Fortunately there were usually villages nearby and the inhabitants were more than glad to lend a hand for a small consideration. In fact, one truck driver informed us that many times the villagers are happy to have a bad piece of road nearby as it is a source of income! Some bad sections he knew even had a fixed price to be paid if one had the misfortune to get stuck.
As we approached one bad stretch of mud and holes, the villagers came running out at the sound of the vehicle and stood, arms folded, to watch the drama. I put the Land Rover into the lowest gear. We rolled and lurched and plunged and almost made it, but then the chassis stuck on a ridge between two deep ruts and the wheels spun helplessly inches off the ground. There was a great shout of joy from the observers as they rushed forward to debate the price of helping to get us out. To set the price took all of fifteen minutes.
In Kivu Province we passed through “the Switzerland of the Zaïre Republic.” It was truly breathtaking driving in the mountains, with views over Lakes Albert, Kivu and Tanganyika. One section of the road passed through the Albert National Park and we had glimpses of impalas, buffalo and elephants.
An African Welcome
The most heartwarming experience we enjoyed was definitely the welcome we received at every place of destination. The local congregation of Jehovah’s witnesses would arrive in force to greet us, crowding round us, beaming from ear to ear and just about shaking our hands off. At the same time they would repeat over and over again expressions such as, “wako wako,” “jambo yenu” or “moyo wenu,” which mean “hello” and “welcome” in their various languages. To those of us used to the dignified formalities or coldly polite greetings of some nations, an uninhibited African welcome can be absolutely overwhelming. There was just no doubt that everybody was delighted to have us come.
In every place, everything had been prepared in advance for our stay. Somebody had invariably moved out of his house for us. The roof had usually been rethatched, holes in the walls repaired and shutters put up at the window holes. The floors had been swept clean and a table and two chairs found for us. A new toilet had been dug and a place enclosed to take a shower.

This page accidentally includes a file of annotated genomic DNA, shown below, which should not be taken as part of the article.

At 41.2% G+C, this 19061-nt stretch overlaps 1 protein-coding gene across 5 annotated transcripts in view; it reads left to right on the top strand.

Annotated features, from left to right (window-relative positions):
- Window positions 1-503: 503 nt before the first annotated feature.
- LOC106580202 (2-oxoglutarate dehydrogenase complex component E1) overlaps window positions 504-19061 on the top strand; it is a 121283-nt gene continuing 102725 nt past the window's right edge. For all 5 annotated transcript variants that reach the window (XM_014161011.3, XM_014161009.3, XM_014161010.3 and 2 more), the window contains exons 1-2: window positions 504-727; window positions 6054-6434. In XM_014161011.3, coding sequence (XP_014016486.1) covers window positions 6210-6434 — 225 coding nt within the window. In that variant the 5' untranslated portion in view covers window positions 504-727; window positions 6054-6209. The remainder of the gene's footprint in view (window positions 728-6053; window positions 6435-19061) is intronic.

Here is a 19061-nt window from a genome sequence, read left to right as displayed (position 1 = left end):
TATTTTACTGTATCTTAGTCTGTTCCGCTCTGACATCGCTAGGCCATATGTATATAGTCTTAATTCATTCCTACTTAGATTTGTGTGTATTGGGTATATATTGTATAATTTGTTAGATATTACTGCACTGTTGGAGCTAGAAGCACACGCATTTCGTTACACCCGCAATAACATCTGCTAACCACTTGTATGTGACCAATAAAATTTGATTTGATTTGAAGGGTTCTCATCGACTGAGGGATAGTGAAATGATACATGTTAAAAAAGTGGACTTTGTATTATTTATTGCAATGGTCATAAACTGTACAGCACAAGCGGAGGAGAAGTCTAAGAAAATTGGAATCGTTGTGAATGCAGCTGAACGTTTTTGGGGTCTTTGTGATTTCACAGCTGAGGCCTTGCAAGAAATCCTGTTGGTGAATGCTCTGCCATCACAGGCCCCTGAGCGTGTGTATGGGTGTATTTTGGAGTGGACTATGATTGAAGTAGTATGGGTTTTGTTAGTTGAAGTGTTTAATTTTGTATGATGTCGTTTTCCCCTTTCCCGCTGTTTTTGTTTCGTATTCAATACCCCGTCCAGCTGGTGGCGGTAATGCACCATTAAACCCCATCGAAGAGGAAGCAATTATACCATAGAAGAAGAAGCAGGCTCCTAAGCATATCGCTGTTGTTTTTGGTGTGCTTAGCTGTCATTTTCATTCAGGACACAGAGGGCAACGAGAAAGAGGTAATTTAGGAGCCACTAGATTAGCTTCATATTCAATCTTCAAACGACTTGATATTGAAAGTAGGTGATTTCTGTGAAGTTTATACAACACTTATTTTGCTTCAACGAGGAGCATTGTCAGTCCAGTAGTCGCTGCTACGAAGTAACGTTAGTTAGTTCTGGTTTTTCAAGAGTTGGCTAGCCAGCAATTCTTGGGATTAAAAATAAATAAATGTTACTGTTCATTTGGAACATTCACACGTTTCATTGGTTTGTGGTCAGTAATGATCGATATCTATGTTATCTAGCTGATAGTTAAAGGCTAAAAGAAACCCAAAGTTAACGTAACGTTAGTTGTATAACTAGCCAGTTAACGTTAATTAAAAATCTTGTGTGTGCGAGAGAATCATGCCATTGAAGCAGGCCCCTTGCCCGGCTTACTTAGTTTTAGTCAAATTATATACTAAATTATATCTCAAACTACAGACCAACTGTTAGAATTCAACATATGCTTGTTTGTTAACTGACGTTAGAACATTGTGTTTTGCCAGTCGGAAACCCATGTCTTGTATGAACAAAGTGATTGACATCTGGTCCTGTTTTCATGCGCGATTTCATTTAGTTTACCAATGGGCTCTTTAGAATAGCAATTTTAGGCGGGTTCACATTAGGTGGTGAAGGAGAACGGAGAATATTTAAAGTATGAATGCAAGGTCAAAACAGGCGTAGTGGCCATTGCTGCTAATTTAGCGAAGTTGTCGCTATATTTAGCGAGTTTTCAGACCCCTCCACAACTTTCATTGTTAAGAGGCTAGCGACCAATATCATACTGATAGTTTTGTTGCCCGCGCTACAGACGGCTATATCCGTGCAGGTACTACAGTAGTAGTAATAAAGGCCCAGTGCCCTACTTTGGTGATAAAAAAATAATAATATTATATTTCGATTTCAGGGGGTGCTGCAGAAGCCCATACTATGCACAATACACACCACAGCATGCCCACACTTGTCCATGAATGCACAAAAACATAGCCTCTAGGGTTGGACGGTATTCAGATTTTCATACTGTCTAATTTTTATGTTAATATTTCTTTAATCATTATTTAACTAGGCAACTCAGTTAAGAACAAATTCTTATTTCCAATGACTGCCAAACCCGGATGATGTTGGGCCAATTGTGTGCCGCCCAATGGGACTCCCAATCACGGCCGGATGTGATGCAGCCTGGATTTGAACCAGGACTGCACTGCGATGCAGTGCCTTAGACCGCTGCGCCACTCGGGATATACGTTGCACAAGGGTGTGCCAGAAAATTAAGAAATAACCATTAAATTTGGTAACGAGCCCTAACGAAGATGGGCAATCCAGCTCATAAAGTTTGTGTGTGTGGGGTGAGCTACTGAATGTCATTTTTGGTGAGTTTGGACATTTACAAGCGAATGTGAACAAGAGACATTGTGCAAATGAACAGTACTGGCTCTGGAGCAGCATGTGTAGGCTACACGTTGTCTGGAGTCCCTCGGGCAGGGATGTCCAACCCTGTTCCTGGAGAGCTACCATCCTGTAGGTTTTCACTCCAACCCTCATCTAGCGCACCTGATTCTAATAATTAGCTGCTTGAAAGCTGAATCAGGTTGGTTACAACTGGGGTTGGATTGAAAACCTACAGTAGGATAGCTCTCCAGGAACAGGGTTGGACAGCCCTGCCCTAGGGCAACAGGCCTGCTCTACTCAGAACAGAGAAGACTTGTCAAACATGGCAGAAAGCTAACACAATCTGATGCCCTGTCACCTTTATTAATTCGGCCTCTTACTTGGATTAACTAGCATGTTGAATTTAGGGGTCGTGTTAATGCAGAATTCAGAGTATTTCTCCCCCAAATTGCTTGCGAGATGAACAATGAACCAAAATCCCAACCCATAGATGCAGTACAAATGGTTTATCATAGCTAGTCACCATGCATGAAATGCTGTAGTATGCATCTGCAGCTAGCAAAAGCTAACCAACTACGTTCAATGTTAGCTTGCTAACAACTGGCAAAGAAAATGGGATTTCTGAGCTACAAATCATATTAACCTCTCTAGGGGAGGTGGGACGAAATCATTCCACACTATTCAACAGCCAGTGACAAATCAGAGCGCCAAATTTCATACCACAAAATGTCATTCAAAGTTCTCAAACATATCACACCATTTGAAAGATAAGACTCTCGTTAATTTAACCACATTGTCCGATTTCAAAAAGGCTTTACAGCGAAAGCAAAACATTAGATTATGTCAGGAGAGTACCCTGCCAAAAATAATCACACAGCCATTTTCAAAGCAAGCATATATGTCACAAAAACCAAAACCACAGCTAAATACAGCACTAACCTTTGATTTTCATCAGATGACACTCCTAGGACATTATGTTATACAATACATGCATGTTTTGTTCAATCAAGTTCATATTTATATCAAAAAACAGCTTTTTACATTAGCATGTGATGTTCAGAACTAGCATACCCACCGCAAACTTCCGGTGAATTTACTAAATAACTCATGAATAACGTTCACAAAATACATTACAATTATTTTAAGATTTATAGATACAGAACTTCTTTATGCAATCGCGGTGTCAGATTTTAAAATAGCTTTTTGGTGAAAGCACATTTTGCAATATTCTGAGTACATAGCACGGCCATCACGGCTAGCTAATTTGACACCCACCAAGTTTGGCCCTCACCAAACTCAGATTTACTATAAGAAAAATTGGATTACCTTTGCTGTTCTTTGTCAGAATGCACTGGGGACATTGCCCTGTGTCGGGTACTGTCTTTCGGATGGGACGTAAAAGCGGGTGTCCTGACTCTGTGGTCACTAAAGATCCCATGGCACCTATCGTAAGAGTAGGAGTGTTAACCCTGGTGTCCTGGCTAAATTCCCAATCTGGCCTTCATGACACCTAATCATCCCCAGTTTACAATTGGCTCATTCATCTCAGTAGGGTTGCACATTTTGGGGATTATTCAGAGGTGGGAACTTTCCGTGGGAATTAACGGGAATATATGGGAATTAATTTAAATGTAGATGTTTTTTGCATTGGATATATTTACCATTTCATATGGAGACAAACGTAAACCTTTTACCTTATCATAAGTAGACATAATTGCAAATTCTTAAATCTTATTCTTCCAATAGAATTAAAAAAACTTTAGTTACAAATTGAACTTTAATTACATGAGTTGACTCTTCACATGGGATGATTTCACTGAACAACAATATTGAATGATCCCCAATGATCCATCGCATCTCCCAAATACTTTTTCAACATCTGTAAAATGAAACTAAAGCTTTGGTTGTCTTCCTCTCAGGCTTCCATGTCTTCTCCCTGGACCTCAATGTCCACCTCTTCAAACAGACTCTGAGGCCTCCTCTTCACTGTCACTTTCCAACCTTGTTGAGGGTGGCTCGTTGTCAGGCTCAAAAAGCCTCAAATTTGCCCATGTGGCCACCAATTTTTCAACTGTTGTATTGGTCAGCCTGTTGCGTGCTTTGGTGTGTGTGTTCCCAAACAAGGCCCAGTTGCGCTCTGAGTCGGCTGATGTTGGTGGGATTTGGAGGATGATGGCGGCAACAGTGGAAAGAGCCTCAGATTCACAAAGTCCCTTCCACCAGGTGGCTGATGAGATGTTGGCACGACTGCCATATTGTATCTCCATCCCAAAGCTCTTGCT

No sooner would we be settled than we would receive a stream of visitors with gifts. The traditional gift is a chicken, and at one place we ended up with ten, clucking and squawking all around the house. Once in a while we received a duck, and twice, small deer were given to us. Others brought fruit, vegetables, rice or eggs. The generosity of these humble people never failed to move us. They have so little materially and yet they give with a generous heart.
The school was always conducted in the Kingdom Hall, the local meeting place of Jehovah’s witnesses. Usually this was a fairly large mud-brick structure with open sides and a thatched roof. This makes for a lovely cool interior.
Those invited to attend came by boat, a few by train, but the most common form of transport was bicycle. Some, though, walked as far as two hundred miles! Everybody received the same warm welcome, and there was never any problem finding sleeping accommodations with members of the local congregation. Hospitality is second nature to Africans.
Classes were conducted mostly in French and translated into six of the local languages: Lingala, Kikongo, Swahili, Kiluba, Cibemba and Tshiluba. The ministers attending came from different tribes and backgrounds, but they lived and studied together in perfect harmony at the school. They varied-in age from twenty years to over sixty, and had varying scholastic abilities.
For those who were used to cultivating the ground and working with their hands, studying constantly for two weeks was indeed hard work. However, they manifested a willing spirit. Attending school filled all with a desire to improve their own learning ability and to encourage those in their local congregations to do the same. One of the most common expressions at the end of each two-week course was that it had not been long enough.
These expressions of appreciation and the genuine hospitality we received made all the inconveniences of traveling pale into insignificance. We indeed consider it a privilege to have been a part of this “school on safari.”